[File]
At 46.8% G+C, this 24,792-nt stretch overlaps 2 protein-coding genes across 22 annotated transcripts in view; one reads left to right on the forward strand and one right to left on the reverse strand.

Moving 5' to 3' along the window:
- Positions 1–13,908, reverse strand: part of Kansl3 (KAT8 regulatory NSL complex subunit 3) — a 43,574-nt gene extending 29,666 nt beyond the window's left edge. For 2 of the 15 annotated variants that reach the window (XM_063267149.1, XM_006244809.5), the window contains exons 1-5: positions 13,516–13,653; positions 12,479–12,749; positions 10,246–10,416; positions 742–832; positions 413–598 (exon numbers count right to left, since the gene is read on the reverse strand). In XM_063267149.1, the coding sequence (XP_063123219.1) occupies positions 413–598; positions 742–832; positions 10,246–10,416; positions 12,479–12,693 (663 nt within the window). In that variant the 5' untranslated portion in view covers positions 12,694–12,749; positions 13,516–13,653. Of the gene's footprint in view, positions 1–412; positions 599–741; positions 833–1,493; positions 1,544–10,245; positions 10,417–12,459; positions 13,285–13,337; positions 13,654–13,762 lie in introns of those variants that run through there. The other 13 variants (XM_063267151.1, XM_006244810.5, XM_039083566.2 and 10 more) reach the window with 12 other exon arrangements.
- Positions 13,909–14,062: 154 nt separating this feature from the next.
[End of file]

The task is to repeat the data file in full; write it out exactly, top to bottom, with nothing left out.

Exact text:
At 46.8% G+C, this 24,792-nt stretch overlaps 2 protein-coding genes across 22 annotated transcripts in view; one reads left to right on the forward strand and one right to left on the reverse strand.

Moving 5' to 3' along the window:
- Positions 1–13,908, reverse strand: part of Kansl3 (KAT8 regulatory NSL complex subunit 3) — a 43,574-nt gene extending 29,666 nt beyond the window's left edge. For 2 of the 15 annotated variants that reach the window (XM_063267149.1, XM_006244809.5), the window contains exons 1-5: positions 13,516–13,653; positions 12,479–12,749; positions 10,246–10,416; positions 742–832; positions 413–598 (exon numbers count right to left, since the gene is read on the reverse strand). In XM_063267149.1, the coding sequence (XP_063123219.1) occupies positions 413–598; positions 742–832; positions 10,246–10,416; positions 12,479–12,693 (663 nt within the window). In that variant the 5' untranslated portion in view covers positions 12,694–12,749; positions 13,516–13,653. Of the gene's footprint in view, positions 1–412; positions 599–741; positions 833–1,493; positions 1,544–10,245; positions 10,417–12,459; positions 13,285–13,337; positions 13,654–13,762 lie in introns of those variants that run through there. The other 13 variants (XM_063267151.1, XM_006244810.5, XM_039083566.2 and 10 more) reach the window with 12 other exon arrangements.
- Positions 13,909–14,062: 154 nt separating this feature from the next.